If you’re active on social media, discussion sites, or comment boards, there’s a very high probability that you’re familiar with online harassment – whether you’ve experienced it or simply witnessed it. People can be terrible, and when you give them a cloak of anonymity things become even worse.
Pew Research Center has just put out their first-ever survey entirety focused on online harassment and cyberbullying. What they found is that nearly 3 in 4 (73 percent) of people have seen someone being harassed online, while 40 percent claim to have experienced that harassment themselves.
And when it comes to this harassment, it’s not just name calling. That’s a lot easier to ignore. According to Pew, a large percentage of those harassed report ‘severe’ forms of it.
“Of those who have been harassed online, 55% (or 22% of all internet users) have exclusively experienced the ‘less severe’ kinds of harassment while 45% (or 18% of all internet users) have fallen victim to any of the ‘more severe’ kinds of harassment.” says Pew.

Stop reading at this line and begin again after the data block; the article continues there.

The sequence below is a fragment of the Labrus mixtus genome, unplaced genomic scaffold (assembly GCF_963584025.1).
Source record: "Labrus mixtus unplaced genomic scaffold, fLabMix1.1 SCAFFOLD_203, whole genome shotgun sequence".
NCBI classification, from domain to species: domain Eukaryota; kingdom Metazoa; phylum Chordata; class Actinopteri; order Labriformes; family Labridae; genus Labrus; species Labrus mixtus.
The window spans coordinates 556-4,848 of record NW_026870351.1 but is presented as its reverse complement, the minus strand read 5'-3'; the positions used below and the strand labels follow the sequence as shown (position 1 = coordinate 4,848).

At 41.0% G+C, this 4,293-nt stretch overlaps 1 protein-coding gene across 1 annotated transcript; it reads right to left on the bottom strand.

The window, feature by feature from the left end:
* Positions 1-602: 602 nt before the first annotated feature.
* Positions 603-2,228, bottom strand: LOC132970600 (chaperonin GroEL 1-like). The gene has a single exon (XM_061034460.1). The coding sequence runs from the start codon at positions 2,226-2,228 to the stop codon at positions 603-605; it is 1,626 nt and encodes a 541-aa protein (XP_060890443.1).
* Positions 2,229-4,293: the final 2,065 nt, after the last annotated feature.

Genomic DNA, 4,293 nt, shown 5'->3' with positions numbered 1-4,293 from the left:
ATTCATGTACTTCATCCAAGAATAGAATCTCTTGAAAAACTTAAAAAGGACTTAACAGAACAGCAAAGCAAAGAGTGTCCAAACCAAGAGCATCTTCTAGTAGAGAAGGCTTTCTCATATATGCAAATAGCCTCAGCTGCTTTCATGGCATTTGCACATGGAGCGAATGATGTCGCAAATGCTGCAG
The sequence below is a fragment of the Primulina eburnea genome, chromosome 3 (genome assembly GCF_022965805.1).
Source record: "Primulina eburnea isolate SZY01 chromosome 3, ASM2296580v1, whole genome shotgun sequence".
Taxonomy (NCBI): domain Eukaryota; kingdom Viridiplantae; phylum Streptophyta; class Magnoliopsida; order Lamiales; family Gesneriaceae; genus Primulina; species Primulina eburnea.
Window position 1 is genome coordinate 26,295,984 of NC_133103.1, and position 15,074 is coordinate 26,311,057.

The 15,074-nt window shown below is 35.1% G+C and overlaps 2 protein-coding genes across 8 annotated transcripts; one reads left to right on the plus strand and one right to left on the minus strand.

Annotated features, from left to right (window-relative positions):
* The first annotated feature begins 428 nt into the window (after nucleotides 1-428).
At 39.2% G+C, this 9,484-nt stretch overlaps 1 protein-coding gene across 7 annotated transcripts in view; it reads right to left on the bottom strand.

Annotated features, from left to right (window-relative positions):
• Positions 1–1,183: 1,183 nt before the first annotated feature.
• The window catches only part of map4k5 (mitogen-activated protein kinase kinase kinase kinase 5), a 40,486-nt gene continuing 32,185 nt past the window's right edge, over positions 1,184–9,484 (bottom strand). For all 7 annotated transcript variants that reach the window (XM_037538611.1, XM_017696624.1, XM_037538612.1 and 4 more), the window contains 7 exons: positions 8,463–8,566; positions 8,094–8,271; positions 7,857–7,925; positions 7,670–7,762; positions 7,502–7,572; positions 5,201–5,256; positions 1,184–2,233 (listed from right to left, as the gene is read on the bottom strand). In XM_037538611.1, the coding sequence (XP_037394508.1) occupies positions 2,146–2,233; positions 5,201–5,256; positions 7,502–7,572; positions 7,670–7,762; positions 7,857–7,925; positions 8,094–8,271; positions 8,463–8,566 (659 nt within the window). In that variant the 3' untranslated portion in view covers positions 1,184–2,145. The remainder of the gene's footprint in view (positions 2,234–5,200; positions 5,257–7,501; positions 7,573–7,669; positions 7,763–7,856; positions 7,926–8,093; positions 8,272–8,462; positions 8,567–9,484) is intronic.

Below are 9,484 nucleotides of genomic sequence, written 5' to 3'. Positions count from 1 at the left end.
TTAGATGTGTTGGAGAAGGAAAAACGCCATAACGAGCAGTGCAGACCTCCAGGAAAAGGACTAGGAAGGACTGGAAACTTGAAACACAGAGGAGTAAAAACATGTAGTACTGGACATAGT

Pew defines these ‘severe’ forms of online harassment as physical threats, stalking, longtime harassment of any kind, and sexual harassment.
Of course, being called an offensive name is still a form of harassment – but stalking and threats of violence take it to a whole other level.
Pew found that men were more likely to experience ‘less-severe’ forms of online harassment, while women were more apt to have to deal with sexual harassment and stalking. Young women (aged 18-24) in particular, are much more likely to be harassed.
Pews’s study is pretty extensive, and you can read it all here.
Image via Pew